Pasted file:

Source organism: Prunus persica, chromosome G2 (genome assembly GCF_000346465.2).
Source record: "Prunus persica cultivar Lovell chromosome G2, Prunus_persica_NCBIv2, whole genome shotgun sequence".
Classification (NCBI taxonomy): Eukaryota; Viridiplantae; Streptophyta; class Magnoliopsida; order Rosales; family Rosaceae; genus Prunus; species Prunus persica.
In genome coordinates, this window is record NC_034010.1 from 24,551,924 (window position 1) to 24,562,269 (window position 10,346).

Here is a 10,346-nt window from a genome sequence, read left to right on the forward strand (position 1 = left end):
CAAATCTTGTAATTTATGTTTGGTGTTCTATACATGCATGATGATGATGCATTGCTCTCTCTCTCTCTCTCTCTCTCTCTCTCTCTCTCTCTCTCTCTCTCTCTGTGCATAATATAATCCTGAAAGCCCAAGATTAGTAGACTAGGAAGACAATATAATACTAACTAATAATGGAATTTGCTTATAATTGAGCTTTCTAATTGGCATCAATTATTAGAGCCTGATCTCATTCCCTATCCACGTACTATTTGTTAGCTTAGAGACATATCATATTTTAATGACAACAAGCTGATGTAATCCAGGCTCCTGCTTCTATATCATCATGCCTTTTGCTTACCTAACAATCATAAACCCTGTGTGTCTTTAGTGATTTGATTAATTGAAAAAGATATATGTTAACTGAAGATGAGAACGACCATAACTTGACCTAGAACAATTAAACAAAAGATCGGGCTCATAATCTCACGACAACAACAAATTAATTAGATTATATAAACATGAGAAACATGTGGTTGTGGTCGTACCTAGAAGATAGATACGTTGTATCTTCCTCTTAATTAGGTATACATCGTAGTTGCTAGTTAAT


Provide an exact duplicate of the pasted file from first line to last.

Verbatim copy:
Source organism: Prunus persica, chromosome G2 (genome assembly GCF_000346465.2).
Source record: "Prunus persica cultivar Lovell chromosome G2, Prunus_persica_NCBIv2, whole genome shotgun sequence".
Classification (NCBI taxonomy): Eukaryota; Viridiplantae; Streptophyta; class Magnoliopsida; order Rosales; family Rosaceae; genus Prunus; species Prunus persica.
In genome coordinates, this window is record NC_034010.1 from 24,551,924 (window position 1) to 24,562,269 (window position 10,346).

Here is a 10,346-nt window from a genome sequence, read left to right on the forward strand (position 1 = left end):
CAAATCTTGTAATTTATGTTTGGTGTTCTATACATGCATGATGATGATGCATTGCTCTCTCTCTCTCTCTCTCTCTCTCTCTCTCTCTCTCTCTCTCTCTCTCTGTGCATAATATAATCCTGAAAGCCCAAGATTAGTAGACTAGGAAGACAATATAATACTAACTAATAATGGAATTTGCTTATAATTGAGCTTTCTAATTGGCATCAATTATTAGAGCCTGATCTCATTCCCTATCCACGTACTATTTGTTAGCTTAGAGACATATCATATTTTAATGACAACAAGCTGATGTAATCCAGGCTCCTGCTTCTATATCATCATGCCTTTTGCTTACCTAACAATCATAAACCCTGTGTGTCTTTAGTGATTTGATTAATTGAAAAAGATATATGTTAACTGAAGATGAGAACGACCATAACTTGACCTAGAACAATTAAACAAAAGATCGGGCTCATAATCTCACGACAACAACAAATTAATTAGATTATATAAACATGAGAAACATGTGGTTGTGGTCGTACCTAGAAGATAGATACGTTGTATCTTCCTCTTAATTAGGTATACATCGTAGTTGCTAGTTAAT